Vintage Racecar is saddened to learn of the passing of one of the founding fathers’ of South African motor sport and British Racing Drivers Club member, Sam Tingle, who died just before Christmas last year.
Although synonymous with South Africa, Tingle was, in fact, born in Manchester, England. His racing career began just after the cessation of the Second World War, when he competed with an old 4.5-liter Bentley in various events arranged and supported by the Sports Car Club, of which he was a founding member.
In 1950, after moving to Rhodesia, he successfully drove a variety of cars—initially MGs, followed by an ERA, and then the ex-Claes Connaught. He was Rhodesian Champion in 1959, 1960, 1961, 1963, and 1964. His association with Doug Serrurier led him to racing LDS cars fitted with Climax, Alfa-Romeo, or Repco engines entering five South African Grand Prix from 1963–1969. His best finish was in 1965 when he finished 13th at East London, in his LDS MkI Alfa-Romeo—some 12 laps behind winner Jimmy Clark.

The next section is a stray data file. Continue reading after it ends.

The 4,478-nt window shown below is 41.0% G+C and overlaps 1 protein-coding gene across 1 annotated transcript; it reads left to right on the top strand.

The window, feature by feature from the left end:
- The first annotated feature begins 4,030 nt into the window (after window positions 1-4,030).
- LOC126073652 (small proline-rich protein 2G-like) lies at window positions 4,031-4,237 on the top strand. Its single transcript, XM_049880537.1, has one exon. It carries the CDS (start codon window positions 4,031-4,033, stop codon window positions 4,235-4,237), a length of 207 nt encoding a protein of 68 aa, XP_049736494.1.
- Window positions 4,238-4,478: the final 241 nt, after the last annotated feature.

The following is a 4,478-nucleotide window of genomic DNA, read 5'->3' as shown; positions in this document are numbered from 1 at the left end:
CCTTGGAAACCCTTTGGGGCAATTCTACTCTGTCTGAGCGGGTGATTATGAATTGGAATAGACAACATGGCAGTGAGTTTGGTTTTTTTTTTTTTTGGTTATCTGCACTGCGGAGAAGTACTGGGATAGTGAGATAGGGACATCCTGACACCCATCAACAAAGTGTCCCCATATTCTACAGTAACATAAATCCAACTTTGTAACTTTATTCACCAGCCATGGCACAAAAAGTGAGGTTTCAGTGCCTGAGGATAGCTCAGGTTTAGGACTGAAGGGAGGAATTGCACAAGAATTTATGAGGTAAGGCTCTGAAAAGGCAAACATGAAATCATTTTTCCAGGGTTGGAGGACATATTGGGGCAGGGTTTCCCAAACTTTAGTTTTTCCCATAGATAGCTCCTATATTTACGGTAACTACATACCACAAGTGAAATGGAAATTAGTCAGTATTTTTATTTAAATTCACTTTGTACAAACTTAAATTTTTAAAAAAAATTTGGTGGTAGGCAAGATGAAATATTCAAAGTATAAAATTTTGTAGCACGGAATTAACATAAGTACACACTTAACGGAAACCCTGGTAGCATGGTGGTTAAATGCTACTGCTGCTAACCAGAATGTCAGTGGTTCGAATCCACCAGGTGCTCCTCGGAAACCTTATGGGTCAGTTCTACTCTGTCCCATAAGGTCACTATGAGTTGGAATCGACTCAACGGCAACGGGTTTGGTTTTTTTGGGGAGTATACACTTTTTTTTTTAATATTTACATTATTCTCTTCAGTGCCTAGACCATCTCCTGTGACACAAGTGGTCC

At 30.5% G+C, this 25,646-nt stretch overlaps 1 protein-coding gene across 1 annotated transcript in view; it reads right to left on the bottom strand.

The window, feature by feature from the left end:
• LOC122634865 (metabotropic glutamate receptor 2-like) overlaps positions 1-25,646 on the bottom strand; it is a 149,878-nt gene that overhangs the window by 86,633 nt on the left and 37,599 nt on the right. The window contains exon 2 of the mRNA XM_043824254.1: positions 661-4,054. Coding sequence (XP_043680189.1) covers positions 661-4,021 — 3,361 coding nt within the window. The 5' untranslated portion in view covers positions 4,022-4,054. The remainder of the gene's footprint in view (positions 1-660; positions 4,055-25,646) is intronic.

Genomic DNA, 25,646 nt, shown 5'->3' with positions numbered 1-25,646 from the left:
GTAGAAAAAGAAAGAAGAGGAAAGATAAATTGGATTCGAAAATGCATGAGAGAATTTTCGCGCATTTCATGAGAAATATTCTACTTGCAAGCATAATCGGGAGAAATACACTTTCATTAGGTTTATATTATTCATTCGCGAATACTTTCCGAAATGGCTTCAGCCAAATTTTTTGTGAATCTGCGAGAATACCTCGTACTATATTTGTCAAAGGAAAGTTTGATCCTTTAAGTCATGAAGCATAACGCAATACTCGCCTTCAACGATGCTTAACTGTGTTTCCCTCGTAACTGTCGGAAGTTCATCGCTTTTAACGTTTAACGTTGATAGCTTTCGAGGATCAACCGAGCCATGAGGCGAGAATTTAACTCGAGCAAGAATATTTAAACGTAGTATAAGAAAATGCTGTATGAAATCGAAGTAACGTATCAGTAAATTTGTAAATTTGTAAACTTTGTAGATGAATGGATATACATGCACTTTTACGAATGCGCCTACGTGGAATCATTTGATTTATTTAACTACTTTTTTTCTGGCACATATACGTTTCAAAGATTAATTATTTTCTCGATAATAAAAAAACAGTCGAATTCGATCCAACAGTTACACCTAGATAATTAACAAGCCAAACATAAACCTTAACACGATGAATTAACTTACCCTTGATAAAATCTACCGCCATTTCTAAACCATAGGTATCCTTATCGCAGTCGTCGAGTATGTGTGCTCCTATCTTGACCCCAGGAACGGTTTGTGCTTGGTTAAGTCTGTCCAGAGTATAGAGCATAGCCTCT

Tingle and fellow South African driver John Love formed Team Gunston which featured the resplendent orange, burgundy, and gold livery. The team was responsible for giving many an up-and-coming driver a chance to shine on the track. Tingle retired from racing in 1970, after a bad accident at Killarney, near Cape Town, caused by the throttle of his Brabham sticking open. I had the joy of meeting Sam, along with Dave Charlton, and the late Fred Goddard, at the 2001 Goodwood Festival of Speed, where he was running his restored Brabham. After 10 minutes with them, my sides were aching with laughter as they recalled their experiences and “fishermen’s tales.” Among the banter, he told me how privileged he felt being able to race and to be involved in South African motor sport for so long.